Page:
Isaacs in the confessional

In our October issue we dealt with the slaughter of the seamen by Lloyd George by his raising the load line of ships. Our statements have rather upset some of that gentleman’s worshippers, who are loud in their denials. One of them has recently written to the Attorney General, calling his attention to the matter. Mr. Lloyd George’s colleague sent the following reply, which appeared in that leading Liberal paper, the “Manchester Guardian” :—

“In further reply to your letter, I have been making enquiries into the matter, and am informed that the latest revision of the tables of freeboard came into operation in March 1906, after months of exhaustive enquiry and careful consideration by the experts of the Board of Trade and those of the classification societies— namely, ‘Lloyd’s Register of British and Foreign Shipping,’ ‘Bureau Veritas,’ and the ‘British Corporation for the Survey and Registry of Shipping.’ The work of revision was ordered and practically completed before the Liberal Government took office, but the revised tables and the date of their commencement were finally approved by Mr. Lloyd George when President of the Board of Trade. It is necessary to point out that the revision of the tables of freeboard has not and never has had any political significance. The necessity for revision is created by the progress of naval architecture and the growth of experience, and the revision itself is essentially a question that can only be properly dealt with by highly trained experts. There is not the faintest evidence that this revision has been the cause of endangering ships, or the lives of the sailors serving in them. I believe this statement is wholly unwarranted. I am much obliged to you for communicating with me, and I think the above information will enable you to refute the statement mentioned in your letter.
Yours faithfully, RUFUS DANIEL ISAACS.” (Italics mine.)

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The most important point in the above letter is the confession that “the revised tables and the date of their commencement was finally approved by Mr. Lloyd George when President of the Board of Trade.” The Attorney General’s statement that the revision “was ordered and practically completed before the Liberal Government took office” only makes the deed of Lloyd George worse, for one would think “a great Liberal statesman” would hesitate before bringing to fruition an act inspired by the “wicked Tories.” But it will be noticed that the date of the commencement of the revised tables was kindly fixed within two months of the “greatest government of modern times” entering upon its corrupt career. The gigantic shipping interests that financed the Liberal caucus were not asked to “wait and see.” They saw their interests looked after by David without waiting.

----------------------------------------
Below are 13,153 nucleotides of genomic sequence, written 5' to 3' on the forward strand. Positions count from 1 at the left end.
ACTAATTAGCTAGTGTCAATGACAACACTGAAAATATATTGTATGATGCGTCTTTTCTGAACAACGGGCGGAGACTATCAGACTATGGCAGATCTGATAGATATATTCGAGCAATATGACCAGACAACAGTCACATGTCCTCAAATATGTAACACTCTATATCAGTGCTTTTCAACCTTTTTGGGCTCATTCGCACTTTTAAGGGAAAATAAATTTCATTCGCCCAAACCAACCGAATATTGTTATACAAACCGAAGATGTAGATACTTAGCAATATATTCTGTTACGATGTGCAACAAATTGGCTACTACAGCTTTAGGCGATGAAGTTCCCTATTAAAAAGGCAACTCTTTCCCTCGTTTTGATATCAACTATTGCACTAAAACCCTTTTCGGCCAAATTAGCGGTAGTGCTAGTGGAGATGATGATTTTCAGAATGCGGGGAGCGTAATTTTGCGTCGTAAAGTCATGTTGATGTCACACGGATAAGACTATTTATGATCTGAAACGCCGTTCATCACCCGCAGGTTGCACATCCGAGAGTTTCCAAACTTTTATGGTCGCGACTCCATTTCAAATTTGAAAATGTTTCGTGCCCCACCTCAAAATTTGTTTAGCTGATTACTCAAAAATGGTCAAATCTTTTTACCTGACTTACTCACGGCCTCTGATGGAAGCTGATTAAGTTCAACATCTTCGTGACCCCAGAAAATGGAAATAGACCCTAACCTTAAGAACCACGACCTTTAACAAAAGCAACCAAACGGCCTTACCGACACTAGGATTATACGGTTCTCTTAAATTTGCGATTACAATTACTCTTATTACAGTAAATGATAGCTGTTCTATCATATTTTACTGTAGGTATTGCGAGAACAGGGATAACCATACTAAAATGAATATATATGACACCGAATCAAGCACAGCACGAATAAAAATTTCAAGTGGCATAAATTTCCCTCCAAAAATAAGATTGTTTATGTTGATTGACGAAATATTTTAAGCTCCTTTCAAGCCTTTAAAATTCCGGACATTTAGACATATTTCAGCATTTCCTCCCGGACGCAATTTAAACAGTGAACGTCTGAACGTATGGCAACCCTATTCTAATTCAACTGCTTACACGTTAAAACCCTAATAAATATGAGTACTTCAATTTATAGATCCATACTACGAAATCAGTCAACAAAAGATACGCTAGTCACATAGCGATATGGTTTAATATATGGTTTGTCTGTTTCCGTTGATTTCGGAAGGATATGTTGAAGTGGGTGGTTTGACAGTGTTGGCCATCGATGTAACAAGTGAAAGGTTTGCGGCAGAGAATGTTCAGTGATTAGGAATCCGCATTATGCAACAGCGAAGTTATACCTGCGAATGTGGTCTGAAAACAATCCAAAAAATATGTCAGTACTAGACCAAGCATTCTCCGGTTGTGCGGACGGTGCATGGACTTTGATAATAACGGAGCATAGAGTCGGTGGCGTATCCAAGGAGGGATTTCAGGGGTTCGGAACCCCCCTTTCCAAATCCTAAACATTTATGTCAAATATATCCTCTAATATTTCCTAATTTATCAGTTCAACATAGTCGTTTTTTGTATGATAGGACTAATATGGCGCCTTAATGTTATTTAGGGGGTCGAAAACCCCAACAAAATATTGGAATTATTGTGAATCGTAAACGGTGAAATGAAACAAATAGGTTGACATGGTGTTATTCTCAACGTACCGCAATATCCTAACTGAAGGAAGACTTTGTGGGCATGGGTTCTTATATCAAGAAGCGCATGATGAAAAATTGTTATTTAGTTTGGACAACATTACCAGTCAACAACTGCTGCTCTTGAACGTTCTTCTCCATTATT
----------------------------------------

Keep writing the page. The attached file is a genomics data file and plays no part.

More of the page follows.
The “progress of naval architecture,” so well shown by the adaptability (!) of the “Titanic,” and “the growth of experience” evidenced by the stagnant number of boats legally demanded during the very twenty years in which the tonnage of liners had trebled, is a completely capitalist excuse. The “highly trained experts” were, of course, representatives of the officers and seamen who—beg pardon, a slip of the pen—were members of the advisory board of shipowners appointed by the Board of Trade, and were sometimes actually employed by the shipowners, as the “Titanic” enquiry showed.

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Rufus says that “there is not the faintest evidence” to show that the lives of the sailors have been endangered, but even the spokesman of the Liberal party, the “Daily News,” said (24.10.12): “Almost unanimously captains, officers, engineers, and seamen have declared that the new load line converted a ‘dry’ ship into a ‘wet’ ship because it destroyed a ship’s reserve bouyancy, and so endangered life and property.” And it goes on : “At last a court of enquiry has found in the case of one steamer that the primary cause of her loss and the deaths of twenty of her men was excessive dead weight and insufficient freeboard.” The magistrate, appointed by the Board of Trade, Rufus, said at the enquiry (21.10 12.) that “the crew here sacrificed to 130 tom of additional freight.” He said that the act of Lloyd George in raising the load line was the “primary cause” of her loss.

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The slimy denials of this lawyer are met by the records of Plimsoll’s fight, which show that the shipowners bitterly assailed him because his proposals meant danger to their profits and their interests. The hostility he met with clearly shows the real meaning of the lowering of the load line in 1875, and ever since then Liberal and Tory reformers—at election times—have gloried in the policy of limiting a ship’s load by that Act. But now comes this wily lawyer, drawing his retaining fee of £140 a week from the “Party of the People,” claiming that if you raise the load line you are profiting by “the growth of experience.”

Sir Rufus hopes that his correspondent will be able to refute our charges with the information in his letter, but the “information” consists of his assertion that “the statement is wholly unwarranted.” The letter is valuable as showing the sorry position the apologists of this red-handed Government get into whenever they are unguarded enough to attempt to deal with a working class attack upon their actions.


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